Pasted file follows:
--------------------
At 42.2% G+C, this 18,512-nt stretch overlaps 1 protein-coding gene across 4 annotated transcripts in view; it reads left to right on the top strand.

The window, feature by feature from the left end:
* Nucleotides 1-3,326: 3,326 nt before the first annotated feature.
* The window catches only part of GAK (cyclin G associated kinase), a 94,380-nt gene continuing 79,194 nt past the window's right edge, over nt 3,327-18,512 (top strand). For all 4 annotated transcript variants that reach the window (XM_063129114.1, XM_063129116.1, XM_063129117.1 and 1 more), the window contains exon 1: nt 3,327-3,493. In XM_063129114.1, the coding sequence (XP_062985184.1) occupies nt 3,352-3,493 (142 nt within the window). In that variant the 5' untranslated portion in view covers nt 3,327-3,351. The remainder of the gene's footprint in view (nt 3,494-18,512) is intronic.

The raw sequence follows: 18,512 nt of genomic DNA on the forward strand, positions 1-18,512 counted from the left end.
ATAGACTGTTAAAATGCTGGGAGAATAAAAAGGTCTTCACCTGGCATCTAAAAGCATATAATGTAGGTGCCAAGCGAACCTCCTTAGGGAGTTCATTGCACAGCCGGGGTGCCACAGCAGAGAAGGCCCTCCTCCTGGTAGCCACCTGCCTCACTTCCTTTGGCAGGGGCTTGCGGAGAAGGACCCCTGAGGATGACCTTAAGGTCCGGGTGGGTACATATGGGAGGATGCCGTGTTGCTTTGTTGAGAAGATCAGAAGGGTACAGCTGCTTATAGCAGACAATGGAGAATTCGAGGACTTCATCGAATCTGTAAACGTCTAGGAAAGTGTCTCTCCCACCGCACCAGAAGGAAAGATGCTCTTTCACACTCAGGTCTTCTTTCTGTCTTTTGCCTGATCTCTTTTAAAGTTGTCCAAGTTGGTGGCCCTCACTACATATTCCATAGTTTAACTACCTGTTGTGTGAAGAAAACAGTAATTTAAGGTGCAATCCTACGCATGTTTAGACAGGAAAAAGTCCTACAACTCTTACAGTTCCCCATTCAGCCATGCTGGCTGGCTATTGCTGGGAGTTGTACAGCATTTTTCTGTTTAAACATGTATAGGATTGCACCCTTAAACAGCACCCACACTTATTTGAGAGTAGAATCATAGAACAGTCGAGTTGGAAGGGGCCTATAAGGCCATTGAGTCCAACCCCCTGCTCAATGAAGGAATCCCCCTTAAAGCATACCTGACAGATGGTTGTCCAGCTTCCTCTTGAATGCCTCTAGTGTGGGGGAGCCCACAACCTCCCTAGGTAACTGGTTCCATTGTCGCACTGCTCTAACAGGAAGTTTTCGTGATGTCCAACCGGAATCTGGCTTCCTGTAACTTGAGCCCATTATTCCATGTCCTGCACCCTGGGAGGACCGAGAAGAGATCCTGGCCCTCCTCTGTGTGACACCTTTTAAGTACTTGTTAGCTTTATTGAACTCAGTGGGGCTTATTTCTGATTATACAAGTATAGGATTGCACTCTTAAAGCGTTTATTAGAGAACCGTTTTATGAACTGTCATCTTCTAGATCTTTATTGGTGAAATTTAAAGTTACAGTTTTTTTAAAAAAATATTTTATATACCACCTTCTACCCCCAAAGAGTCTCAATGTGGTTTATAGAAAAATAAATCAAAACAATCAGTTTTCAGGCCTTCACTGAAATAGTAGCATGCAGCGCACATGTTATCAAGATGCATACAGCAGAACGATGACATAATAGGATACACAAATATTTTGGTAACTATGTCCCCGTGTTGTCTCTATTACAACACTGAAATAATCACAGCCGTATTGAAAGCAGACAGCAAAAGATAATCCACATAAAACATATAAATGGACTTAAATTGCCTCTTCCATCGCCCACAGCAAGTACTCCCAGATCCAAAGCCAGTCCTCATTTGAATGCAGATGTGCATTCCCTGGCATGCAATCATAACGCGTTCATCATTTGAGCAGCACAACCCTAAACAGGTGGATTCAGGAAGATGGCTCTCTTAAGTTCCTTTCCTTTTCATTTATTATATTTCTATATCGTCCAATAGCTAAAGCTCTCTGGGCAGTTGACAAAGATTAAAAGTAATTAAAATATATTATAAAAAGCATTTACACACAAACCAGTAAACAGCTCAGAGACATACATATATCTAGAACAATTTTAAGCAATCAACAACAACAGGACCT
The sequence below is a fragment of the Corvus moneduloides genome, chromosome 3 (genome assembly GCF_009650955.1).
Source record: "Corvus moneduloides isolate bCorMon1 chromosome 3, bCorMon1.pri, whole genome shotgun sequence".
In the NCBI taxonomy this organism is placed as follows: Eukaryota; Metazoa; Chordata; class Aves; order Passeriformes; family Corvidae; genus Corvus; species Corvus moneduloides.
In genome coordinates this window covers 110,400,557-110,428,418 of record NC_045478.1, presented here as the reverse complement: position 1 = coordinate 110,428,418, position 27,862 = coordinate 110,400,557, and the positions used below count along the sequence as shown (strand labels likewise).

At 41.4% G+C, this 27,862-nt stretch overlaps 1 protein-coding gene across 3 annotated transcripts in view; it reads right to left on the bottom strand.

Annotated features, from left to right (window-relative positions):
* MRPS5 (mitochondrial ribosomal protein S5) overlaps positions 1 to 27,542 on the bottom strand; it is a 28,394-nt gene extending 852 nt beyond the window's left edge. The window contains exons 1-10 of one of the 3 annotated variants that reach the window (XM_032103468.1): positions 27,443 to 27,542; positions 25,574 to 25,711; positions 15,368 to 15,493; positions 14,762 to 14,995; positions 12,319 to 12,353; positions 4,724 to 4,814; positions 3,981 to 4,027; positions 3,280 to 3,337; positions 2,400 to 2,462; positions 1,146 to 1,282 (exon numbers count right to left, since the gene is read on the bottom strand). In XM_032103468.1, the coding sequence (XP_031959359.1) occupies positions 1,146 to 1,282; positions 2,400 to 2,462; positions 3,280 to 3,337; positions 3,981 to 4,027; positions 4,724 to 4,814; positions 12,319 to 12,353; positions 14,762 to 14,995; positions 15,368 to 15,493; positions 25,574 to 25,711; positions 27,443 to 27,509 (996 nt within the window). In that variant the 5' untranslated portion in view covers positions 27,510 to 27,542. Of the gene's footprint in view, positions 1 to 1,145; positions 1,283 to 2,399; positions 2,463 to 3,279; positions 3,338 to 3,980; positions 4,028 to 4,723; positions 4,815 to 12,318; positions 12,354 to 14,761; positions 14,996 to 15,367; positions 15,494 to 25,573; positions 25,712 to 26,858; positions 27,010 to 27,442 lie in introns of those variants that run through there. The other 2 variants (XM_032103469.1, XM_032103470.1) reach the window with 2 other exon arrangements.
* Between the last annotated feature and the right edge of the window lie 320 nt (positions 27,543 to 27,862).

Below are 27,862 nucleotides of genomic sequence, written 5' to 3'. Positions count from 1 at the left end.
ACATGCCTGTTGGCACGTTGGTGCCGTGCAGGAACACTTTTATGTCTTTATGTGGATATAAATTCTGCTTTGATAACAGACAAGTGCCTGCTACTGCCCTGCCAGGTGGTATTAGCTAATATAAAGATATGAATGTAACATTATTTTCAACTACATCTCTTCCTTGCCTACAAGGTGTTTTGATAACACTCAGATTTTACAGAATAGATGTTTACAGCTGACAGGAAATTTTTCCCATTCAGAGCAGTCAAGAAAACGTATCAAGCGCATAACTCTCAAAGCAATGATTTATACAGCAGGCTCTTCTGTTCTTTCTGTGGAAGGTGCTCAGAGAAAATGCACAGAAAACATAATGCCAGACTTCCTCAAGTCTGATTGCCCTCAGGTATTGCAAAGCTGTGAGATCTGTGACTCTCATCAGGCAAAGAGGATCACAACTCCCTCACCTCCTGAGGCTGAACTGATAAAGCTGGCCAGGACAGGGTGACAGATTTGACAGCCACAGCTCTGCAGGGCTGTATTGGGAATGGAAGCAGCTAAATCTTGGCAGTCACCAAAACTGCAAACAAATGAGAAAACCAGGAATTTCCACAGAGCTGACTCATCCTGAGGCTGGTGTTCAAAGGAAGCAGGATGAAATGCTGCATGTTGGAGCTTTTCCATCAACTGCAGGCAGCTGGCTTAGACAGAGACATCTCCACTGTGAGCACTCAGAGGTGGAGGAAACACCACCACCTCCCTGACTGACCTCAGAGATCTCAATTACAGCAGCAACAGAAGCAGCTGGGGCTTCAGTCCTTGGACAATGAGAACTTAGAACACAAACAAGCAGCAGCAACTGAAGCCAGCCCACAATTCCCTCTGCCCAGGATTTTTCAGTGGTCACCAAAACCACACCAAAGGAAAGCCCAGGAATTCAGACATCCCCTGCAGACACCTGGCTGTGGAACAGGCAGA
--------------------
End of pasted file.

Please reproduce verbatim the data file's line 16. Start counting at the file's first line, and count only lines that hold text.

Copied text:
ACATGCCTGTTGGCACGTTGGTGCCGTGCAGGAACACTTTTATGTCTTTATGTGGATATAAATTCTGCTTTGATAACAGACAAGTGCCTGCTACTGCCCTGCCAGGTGGTATTAGCTAATATAAAGATATGAATGTAACATTATTTTCAACTACATCTCTTCCTTGCCTACAAGGTGTTTTGATAACACTCAGATTTTACAGAATAGATGTTTACAGCTGACAGGAAATTTTTCCCATTCAGAGCAGTCAAGAAAACGTATCAAGCGCATAACTCTCAAAGCAATGATTTATACAGCAGGCTCTTCTGTTCTTTCTGTGGAAGGTGCTCAGAGAAAATGCACAGAAAACATAATGCCAGACTTCCTCAAGTCTGATTGCCCTCAGGTATTGCAAAGCTGTGAGATCTGTGACTCTCATCAGGCAAAGAGGATCACAACTCCCTCACCTCCTGAGGCTGAACTGATAAAGCTGGCCAGGACAGGGTGACAGATTTGACAGCCACAGCTCTGCAGGGCTGTATTGGGAATGGAAGCAGCTAAATCTTGGCAGTCACCAAAACTGCAAACAAATGAGAAAACCAGGAATTTCCACAGAGCTGACTCATCCTGAGGCTGGTGTTCAAAGGAAGCAGGATGAAATGCTGCATGTTGGAGCTTTTCCATCAACTGCAGGCAGCTGGCTTAGACAGAGACATCTCCACTGTGAGCACTCAGAGGTGGAGGAAACACCACCACCTCCCTGACTGACCTCAGAGATCTCAATTACAGCAGCAACAGAAGCAGCTGGGGCTTCAGTCCTTGGACAATGAGAACTTAGAACACAAACAAGCAGCAGCAACTGAAGCCAGCCCACAATTCCCTCTGCCCAGGATTTTTCAGTGGTCACCAAAACCACACCAAAGGAAAGCCCAGGAATTCAGACATCCCCTGCAGACACCTGGCTGTGGAACAGGCAGA